I recently received a brochure for the International Energy Conversion Engineering Conference (IECEC), and it got me thinking how the aerospace industry has much to contribute when it comes to helping to solve the energy crisis. Organized by the American Institute of Aeronautics and Astronautics, the forum allows presentations and discussions on such topics as “21st Century Space Solar Power”, “Fuel Cells and the Hydrogen Economy” and “Synergies Between Space and Terrestrial Photovoltaics”. The aerospace industry has long been involved with alternative power sources, developing and using fuel cells to provide electrical power for the spacecraft used on the Apollo program, and the near universal use of solar panels to provide power for most satellites and the huge international space station. This space technology has been perfected over a 50-year period, and much of the technology is directly applicable to uses on earth. There are now discussions of taking some of this technology even further by collecting, converting and beaming solar energy from space to earth receiving stations, where it could be added to the national power grid. Solar panels in space are more efficient, as the energy from the sun isn’t “diluted” by the earth’s atmosphere.
Other areas where the aerospace industry can contribute to reducing reliance on oil is aerodynamics and advanced light-weight materials. One of the most visible applications of aerodynamics to terrestrial applications are wind turbines, which are basically
refined aircraft propellers that convert wind energy into electricity. You are starting to see them pop up in numerous windy areas, such as mountain passes and ridge tops. There are even plans to place them offshore to take advantage of the strong, steady winds found over the ocean. Some of the best ways to make a vehicle go further on a gallon of gas is to make it more aerodynamic, and lighter. Weight has always been a concern for aircraft engineers, so the aerospace industry has been at the forefront of developing strong, light-weight materials such as advanced composites. Many of these advanced materials can be applied directly to the design of new cars and trucks, giving them the same or better strength as steel, but at a lower weight. Also, many of the major car companies now have their own wind tunnels for refining the aerodynamic characteristics of their new models. Just a slight change in the roof, side-view mirrors, or hood design can provide less wind drag, and thus greater mileage for a car.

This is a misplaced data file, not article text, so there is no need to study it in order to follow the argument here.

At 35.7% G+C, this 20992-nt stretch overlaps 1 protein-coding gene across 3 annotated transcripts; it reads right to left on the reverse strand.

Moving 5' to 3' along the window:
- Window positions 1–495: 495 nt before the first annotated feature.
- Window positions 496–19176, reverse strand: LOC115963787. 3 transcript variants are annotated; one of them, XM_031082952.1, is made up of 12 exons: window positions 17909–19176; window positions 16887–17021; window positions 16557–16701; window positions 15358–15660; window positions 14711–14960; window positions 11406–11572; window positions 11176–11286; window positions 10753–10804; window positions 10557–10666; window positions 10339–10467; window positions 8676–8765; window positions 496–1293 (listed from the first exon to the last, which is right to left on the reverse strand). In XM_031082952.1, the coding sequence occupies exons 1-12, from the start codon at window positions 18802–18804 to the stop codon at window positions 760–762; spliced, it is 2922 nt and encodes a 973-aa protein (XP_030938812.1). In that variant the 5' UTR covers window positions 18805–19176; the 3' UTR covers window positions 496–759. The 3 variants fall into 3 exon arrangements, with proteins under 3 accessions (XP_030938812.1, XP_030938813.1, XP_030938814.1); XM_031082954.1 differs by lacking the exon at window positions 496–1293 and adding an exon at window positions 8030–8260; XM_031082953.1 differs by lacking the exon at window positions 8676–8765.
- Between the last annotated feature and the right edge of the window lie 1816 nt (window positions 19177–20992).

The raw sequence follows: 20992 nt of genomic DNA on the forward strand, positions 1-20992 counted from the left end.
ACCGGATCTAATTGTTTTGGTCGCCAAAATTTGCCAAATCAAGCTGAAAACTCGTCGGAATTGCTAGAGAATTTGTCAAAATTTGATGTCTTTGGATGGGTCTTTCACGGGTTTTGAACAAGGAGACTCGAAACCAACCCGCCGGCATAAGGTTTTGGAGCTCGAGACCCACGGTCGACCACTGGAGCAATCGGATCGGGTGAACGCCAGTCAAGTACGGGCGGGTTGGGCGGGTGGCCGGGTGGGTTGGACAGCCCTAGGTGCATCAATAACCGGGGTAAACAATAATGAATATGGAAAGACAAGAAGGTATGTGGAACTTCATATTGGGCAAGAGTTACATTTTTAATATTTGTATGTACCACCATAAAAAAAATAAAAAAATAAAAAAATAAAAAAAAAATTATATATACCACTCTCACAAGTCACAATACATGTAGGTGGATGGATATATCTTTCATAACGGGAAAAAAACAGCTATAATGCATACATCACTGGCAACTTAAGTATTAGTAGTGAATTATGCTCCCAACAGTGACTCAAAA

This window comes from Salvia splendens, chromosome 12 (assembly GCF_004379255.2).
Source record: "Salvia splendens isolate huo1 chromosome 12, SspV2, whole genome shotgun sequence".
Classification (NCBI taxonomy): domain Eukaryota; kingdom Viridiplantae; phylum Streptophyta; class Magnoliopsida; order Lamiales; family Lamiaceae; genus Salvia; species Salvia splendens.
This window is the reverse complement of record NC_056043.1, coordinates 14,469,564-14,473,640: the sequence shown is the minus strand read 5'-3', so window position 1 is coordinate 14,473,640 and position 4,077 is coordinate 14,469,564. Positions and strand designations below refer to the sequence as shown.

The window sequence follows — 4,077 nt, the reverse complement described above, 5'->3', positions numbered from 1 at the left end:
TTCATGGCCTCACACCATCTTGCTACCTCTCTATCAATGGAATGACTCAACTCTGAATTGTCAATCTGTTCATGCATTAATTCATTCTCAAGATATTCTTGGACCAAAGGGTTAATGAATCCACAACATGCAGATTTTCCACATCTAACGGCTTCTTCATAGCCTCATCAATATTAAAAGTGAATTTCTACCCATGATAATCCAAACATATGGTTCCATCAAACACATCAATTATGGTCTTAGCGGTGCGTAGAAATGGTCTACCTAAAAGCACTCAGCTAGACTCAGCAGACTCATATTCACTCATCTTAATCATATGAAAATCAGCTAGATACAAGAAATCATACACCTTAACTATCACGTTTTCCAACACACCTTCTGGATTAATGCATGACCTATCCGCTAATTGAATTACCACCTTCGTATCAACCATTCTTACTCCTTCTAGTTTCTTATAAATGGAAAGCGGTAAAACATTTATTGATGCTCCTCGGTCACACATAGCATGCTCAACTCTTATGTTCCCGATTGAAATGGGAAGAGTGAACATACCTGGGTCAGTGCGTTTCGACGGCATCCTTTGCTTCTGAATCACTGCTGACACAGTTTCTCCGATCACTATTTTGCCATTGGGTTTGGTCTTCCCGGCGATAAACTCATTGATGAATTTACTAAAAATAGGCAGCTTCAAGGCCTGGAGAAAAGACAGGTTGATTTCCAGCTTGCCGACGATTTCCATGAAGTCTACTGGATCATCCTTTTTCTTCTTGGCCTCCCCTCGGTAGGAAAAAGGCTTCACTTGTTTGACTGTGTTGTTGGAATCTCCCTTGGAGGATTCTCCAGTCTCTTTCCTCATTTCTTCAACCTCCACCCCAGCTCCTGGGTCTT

One of the first scientists to recognize the benefits of applying aerodynamic efficiency from aircraft to ground vehicles was Dr. Paul MacCready. MacCready was the famous aeronautical engineer who designed the human powered aircraft the Gossamer Condor, which won the Kremer prize in 1977. MaCready’s wind tunnel studies on tractor-trailers lead to the streamlined shrouds you see today on
the top of just about every tractor-trailer cruising the
highways. These shrouds help reduce the drag of the trailer, thus increasing
the miles-per-gallon and saving money for the long-haul trucker. MaCready went on to start AeroVironment, an engineering firm that specialized in developing products that use aerodynamics to make them more efficient. MacCready also had a hand in the aerodynamic design of the infamous GM EV-1 electric car that was the topic of the documentary “Who Killed the Electric Car”. It’s not stretching the truth to say that MaCready was one of the first to successfully prove that aerodynamics could be used to successfully develop and sell products other than aircraft.
As the energy crisis becomes more acute, I believe the aerospace industry will play a larger role in developing cost-effective, environmentally safe alternatives to carbon-based fuels. The IECEC conference is scheduled for July 28-30, 2008 in Cleveland, Ohio.